PESHAWAR, Pakistan, April 21 (Reuters) - Authorities in Pakistan’s violence-plagued North West Frontier Province boosted police salaries by about 30 percent on Tuesday in recognition of the danger they face from an intensifying Taliban insurgency.
Violence has surged across Pakistan since 2007, especially in the country’s northwest, raising fears that the nuclear-armed U.S. ally, whose cooperation is vital to efforts to stabilise Afghanistan, could become a failed state.
The police in particular, are seen as vital to efforts to stand up to the spread of the Taliban but hundreds of them, as well as paramilitary and army soldiers, have been killed in militant attacks and clashes.
“Their salaries are very low in view of the great risk my boys are facing and the casualties they are suffering,” provincial police chief Malik Naveed Khan told Reuters. “We lost 180 policemen last year, the wounded were in the hundreds.”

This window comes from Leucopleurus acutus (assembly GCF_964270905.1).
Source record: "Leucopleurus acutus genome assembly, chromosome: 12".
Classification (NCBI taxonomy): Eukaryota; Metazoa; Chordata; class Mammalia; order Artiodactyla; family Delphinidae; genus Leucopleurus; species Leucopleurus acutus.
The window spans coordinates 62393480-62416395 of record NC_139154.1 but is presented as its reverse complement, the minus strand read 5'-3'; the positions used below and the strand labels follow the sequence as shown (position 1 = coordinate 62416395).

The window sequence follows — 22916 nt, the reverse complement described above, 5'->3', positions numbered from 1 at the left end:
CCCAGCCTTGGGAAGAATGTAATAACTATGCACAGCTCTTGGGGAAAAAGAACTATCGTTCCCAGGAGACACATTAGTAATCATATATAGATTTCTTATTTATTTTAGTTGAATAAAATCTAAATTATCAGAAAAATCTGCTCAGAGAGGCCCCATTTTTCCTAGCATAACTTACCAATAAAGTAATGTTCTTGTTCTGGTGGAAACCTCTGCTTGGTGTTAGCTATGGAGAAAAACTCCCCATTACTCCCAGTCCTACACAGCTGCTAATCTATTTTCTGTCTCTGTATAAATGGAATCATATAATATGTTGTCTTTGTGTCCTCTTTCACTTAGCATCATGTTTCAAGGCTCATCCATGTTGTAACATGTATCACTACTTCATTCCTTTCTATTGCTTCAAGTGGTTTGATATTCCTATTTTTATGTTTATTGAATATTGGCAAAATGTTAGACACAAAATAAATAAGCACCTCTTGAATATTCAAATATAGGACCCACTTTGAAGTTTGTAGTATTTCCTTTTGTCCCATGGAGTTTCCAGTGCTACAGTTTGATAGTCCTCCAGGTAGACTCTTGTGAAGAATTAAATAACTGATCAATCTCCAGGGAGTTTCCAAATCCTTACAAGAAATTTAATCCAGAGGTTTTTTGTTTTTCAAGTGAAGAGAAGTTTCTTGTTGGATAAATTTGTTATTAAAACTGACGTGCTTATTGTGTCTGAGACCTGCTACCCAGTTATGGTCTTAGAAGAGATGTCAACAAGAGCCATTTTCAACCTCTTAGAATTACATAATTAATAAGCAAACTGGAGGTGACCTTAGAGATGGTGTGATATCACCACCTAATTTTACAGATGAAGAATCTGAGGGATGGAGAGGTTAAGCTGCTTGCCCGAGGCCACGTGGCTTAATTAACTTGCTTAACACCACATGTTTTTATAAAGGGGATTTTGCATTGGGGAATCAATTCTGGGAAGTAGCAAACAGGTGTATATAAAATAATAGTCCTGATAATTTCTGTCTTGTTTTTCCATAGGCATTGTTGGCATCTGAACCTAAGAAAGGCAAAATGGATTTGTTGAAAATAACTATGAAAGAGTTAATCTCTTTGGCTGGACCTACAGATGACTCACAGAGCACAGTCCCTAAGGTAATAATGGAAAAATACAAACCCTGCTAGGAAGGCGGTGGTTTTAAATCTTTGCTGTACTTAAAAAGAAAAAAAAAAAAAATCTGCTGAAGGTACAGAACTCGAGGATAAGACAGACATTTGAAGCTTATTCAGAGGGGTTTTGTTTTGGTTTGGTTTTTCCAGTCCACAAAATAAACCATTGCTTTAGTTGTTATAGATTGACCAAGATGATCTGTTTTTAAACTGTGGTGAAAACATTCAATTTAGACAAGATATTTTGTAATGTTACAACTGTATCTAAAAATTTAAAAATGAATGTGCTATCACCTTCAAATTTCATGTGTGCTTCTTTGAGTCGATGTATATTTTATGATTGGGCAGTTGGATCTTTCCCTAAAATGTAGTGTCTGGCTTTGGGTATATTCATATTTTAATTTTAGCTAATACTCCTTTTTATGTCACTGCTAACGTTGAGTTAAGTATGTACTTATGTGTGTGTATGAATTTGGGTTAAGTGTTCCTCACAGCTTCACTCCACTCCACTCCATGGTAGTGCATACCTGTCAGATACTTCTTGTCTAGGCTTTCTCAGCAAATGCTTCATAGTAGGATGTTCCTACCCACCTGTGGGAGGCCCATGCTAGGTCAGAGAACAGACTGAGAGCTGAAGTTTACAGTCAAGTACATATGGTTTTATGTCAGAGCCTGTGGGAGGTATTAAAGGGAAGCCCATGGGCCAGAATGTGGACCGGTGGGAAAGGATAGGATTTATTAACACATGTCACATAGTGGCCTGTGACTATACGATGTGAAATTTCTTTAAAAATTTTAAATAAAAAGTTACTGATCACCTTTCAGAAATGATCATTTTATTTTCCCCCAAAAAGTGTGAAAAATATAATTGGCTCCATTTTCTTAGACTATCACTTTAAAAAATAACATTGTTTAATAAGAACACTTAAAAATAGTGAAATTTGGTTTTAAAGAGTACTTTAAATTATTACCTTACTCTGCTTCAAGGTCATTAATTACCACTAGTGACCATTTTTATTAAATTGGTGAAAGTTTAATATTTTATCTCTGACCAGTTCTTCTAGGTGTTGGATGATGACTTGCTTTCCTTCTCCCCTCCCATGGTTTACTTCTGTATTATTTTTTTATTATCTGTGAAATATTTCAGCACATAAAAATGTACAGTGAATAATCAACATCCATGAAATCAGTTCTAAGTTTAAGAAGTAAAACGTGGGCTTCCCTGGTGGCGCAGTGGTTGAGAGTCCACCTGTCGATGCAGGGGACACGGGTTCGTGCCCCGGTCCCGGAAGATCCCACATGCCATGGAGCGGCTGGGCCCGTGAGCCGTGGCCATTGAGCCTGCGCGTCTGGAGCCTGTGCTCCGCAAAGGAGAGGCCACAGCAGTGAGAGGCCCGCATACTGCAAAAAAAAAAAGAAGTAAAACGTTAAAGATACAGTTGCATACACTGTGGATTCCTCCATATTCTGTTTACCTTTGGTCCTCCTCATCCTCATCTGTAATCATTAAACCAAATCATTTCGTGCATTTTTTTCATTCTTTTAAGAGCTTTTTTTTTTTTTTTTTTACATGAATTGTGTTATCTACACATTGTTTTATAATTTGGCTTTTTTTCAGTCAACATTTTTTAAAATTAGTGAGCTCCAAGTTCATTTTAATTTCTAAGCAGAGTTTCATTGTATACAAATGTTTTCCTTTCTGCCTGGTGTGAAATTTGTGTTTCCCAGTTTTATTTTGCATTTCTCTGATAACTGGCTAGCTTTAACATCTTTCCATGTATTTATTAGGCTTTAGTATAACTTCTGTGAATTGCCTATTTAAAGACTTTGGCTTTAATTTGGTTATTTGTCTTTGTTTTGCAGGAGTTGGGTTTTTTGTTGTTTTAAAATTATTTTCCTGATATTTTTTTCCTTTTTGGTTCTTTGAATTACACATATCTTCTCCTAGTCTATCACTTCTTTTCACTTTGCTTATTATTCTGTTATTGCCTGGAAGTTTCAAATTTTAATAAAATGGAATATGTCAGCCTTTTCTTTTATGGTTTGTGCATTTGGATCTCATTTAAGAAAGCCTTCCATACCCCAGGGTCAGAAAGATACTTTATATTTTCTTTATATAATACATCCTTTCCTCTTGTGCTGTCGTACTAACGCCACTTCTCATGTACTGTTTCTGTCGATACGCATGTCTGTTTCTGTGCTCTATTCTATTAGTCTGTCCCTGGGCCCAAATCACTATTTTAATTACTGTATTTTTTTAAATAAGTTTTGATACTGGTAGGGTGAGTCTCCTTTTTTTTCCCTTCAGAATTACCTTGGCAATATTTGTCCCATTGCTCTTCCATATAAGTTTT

“This is in recognition of their valiant performance against terror ... it will improve their morale,” he said of the raise.
A police constable who has been getting about 11,000 rupees ($135) a month will now earn about 16,000 rupees ($200), another police official said.
The government of Punjab, Pakistan’s biggest province which has also seen rising militant violence and the spread of Taliban influence, boosted police salaries last week.
Militants attacked a police training centre on the outskirts of Lahore, Punjab’s capital, last month, killing eight recruits.
Provincial governments are responsible for their police forces.
As in neighbouring Afghanistan, police are seen as vital in efforts to fight the Taliban, taking charge of an area and winning the trust of its inhabitants after the army has cleared insurgents out.
Pakistan’s allies and aid donors, alarmed about deteriorating security, promised more than $5 billion in fresh aid over two years at a conference in Tokyo on Friday after President Asif Ali Zardari vowed to step up the fight against militants.
Most of that aid is earmarked for social sectors such as health and education but the United States and other allies are also helping with training and equipment for the security forces. (Additional reporting by Augustine Anthony; Editing by Robert Birsel and Sugita Katyal)
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